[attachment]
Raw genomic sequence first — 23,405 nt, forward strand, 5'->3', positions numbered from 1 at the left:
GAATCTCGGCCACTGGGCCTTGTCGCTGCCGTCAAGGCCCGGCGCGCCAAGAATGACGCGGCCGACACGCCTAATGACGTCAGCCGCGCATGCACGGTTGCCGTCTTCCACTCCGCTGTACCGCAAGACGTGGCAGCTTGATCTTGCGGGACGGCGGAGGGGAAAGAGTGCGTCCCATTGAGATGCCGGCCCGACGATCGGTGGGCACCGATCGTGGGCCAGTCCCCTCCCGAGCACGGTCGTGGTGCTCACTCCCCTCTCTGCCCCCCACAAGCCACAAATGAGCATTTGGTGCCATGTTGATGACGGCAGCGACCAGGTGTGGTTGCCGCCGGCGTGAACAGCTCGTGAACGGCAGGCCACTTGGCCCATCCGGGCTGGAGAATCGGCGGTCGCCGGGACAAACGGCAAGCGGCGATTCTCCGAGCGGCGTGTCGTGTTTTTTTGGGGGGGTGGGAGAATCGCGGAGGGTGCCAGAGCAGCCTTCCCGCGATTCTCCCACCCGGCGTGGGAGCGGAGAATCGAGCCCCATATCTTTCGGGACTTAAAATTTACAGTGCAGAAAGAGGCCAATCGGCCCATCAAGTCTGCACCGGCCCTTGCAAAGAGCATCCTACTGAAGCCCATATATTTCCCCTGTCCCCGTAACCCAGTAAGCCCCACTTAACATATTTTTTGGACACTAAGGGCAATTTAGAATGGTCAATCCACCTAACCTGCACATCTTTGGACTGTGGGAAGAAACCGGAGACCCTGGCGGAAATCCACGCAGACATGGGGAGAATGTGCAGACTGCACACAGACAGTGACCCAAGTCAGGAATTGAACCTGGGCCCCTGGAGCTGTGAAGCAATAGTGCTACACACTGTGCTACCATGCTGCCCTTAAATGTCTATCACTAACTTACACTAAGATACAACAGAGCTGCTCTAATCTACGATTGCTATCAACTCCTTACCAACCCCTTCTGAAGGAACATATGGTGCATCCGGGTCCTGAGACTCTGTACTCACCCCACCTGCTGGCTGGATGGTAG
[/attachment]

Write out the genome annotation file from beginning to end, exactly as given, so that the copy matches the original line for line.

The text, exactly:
Raw genomic sequence first — 23,405 nt, forward strand, 5'->3', positions numbered from 1 at the left:
GAATCTCGGCCACTGGGCCTTGTCGCTGCCGTCAAGGCCCGGCGCGCCAAGAATGACGCGGCCGACACGCCTAATGACGTCAGCCGCGCATGCACGGTTGCCGTCTTCCACTCCGCTGTACCGCAAGACGTGGCAGCTTGATCTTGCGGGACGGCGGAGGGGAAAGAGTGCGTCCCATTGAGATGCCGGCCCGACGATCGGTGGGCACCGATCGTGGGCCAGTCCCCTCCCGAGCACGGTCGTGGTGCTCACTCCCCTCTCTGCCCCCCACAAGCCACAAATGAGCATTTGGTGCCATGTTGATGACGGCAGCGACCAGGTGTGGTTGCCGCCGGCGTGAACAGCTCGTGAACGGCAGGCCACTTGGCCCATCCGGGCTGGAGAATCGGCGGTCGCCGGGACAAACGGCAAGCGGCGATTCTCCGAGCGGCGTGTCGTGTTTTTTTGGGGGGGTGGGAGAATCGCGGAGGGTGCCAGAGCAGCCTTCCCGCGATTCTCCCACCCGGCGTGGGAGCGGAGAATCGAGCCCCATATCTTTCGGGACTTAAAATTTACAGTGCAGAAAGAGGCCAATCGGCCCATCAAGTCTGCACCGGCCCTTGCAAAGAGCATCCTACTGAAGCCCATATATTTCCCCTGTCCCCGTAACCCAGTAAGCCCCACTTAACATATTTTTTGGACACTAAGGGCAATTTAGAATGGTCAATCCACCTAACCTGCACATCTTTGGACTGTGGGAAGAAACCGGAGACCCTGGCGGAAATCCACGCAGACATGGGGAGAATGTGCAGACTGCACACAGACAGTGACCCAAGTCAGGAATTGAACCTGGGCCCCTGGAGCTGTGAAGCAATAGTGCTACACACTGTGCTACCATGCTGCCCTTAAATGTCTATCACTAACTTACACTAAGATACAACAGAGCTGCTCTAATCTACGATTGCTATCAACTCCTTACCAACCCCTTCTGAAGGAACATATGGTGCATCCGGGTCCTGAGACTCTGTACTCACCCCACCTGCTGGCTGGATGGTAG